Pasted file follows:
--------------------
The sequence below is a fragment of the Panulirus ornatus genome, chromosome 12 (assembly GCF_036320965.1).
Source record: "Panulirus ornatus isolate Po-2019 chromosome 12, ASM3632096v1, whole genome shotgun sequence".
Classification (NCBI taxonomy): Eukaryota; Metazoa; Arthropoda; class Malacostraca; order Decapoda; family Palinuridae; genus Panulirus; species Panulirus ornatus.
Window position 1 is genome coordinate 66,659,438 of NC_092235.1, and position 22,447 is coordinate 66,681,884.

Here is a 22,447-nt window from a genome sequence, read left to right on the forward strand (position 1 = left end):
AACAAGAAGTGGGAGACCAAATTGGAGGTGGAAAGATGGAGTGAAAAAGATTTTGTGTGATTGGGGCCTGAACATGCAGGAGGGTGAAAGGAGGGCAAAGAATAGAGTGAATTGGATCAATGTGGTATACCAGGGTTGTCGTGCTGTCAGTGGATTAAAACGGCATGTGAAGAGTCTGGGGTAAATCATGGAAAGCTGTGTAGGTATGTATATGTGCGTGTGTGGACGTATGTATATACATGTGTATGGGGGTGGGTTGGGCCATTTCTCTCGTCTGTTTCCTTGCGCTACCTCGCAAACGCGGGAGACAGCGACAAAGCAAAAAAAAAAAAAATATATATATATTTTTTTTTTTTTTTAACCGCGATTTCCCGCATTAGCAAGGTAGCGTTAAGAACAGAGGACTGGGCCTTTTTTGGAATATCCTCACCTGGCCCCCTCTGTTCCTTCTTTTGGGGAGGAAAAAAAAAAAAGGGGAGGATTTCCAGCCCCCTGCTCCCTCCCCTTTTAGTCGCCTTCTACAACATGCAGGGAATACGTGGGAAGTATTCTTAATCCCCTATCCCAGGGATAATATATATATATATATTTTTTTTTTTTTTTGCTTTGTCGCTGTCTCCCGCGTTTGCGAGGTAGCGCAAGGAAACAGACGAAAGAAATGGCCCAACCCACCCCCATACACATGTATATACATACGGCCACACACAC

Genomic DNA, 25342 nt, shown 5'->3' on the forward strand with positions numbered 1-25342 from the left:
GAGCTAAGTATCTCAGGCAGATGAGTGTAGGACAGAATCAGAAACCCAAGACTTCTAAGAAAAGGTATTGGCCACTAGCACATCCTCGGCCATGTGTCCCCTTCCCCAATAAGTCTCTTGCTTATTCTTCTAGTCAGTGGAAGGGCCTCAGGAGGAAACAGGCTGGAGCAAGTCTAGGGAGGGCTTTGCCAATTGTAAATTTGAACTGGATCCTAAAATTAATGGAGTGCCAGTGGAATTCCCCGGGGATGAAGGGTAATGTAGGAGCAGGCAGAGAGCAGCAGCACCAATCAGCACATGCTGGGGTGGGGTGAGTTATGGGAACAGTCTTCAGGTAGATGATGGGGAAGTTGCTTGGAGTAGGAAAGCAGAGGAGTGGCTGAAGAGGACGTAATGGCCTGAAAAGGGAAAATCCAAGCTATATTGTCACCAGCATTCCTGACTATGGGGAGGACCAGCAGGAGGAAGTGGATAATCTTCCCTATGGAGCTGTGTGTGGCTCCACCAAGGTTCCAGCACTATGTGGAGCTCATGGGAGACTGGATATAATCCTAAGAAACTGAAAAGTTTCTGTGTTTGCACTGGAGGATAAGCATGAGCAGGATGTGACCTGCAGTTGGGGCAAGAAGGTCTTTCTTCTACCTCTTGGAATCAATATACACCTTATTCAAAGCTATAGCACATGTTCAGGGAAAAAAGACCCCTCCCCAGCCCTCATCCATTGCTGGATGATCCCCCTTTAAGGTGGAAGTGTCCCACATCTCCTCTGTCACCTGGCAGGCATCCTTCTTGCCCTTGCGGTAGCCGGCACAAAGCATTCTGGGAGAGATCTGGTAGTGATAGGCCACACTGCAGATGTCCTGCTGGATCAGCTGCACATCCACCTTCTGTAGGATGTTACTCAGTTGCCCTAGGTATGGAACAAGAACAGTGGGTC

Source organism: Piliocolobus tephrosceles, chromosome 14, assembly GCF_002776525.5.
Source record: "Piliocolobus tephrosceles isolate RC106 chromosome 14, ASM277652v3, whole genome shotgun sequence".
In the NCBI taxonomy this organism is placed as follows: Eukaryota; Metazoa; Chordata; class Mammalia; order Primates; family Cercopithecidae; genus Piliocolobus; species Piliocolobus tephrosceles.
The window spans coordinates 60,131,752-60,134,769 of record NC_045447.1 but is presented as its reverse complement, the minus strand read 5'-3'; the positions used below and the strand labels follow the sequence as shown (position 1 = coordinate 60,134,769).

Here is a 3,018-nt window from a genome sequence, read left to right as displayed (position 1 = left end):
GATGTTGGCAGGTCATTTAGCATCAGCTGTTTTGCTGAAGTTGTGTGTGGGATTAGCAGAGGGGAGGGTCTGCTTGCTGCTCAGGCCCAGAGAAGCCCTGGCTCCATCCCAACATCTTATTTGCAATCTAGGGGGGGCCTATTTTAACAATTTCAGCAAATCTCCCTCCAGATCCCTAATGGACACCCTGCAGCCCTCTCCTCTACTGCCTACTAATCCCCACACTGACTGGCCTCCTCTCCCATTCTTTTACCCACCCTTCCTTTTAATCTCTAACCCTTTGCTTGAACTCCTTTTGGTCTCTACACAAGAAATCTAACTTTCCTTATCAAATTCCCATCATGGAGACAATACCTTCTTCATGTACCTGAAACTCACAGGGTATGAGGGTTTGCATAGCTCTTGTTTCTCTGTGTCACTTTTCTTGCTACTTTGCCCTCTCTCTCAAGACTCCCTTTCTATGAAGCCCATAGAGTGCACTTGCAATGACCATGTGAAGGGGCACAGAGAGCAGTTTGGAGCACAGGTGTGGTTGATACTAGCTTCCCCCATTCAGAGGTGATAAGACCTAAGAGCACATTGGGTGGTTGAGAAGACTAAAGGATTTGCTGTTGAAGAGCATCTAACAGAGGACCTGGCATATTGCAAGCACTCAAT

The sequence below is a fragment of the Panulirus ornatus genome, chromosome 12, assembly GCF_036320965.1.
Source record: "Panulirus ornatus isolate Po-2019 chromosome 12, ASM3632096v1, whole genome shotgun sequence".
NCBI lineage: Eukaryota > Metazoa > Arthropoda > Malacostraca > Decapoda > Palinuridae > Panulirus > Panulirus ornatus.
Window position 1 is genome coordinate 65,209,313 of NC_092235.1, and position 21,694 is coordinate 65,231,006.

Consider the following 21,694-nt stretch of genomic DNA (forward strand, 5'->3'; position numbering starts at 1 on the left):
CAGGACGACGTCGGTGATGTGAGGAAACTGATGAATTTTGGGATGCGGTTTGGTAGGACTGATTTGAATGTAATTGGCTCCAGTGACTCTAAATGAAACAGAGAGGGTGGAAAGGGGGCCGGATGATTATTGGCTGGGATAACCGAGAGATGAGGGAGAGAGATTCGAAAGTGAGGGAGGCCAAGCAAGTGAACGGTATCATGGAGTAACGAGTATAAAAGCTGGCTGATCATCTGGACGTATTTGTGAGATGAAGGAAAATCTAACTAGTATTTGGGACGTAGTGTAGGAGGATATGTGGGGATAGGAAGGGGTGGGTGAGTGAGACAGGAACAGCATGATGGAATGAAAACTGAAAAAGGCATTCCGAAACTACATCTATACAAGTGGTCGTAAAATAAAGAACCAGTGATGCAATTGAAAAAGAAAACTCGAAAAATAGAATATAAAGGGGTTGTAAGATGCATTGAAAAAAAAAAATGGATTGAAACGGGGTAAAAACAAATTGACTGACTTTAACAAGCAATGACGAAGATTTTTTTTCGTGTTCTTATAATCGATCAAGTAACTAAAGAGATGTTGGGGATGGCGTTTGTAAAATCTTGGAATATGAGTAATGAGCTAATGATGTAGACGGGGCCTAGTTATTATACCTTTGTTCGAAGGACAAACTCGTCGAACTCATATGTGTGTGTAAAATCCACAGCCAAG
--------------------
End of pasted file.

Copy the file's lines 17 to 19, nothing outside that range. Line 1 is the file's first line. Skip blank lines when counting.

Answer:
NCBI lineage: Eukaryota > Metazoa > Arthropoda > Malacostraca > Decapoda > Palinuridae > Panulirus > Panulirus ornatus.
Window position 1 is genome coordinate 65,209,313 of NC_092235.1, and position 21,694 is coordinate 65,231,006.

Consider the following 21,694-nt stretch of genomic DNA (forward strand, 5'->3'; position numbering starts at 1 on the left):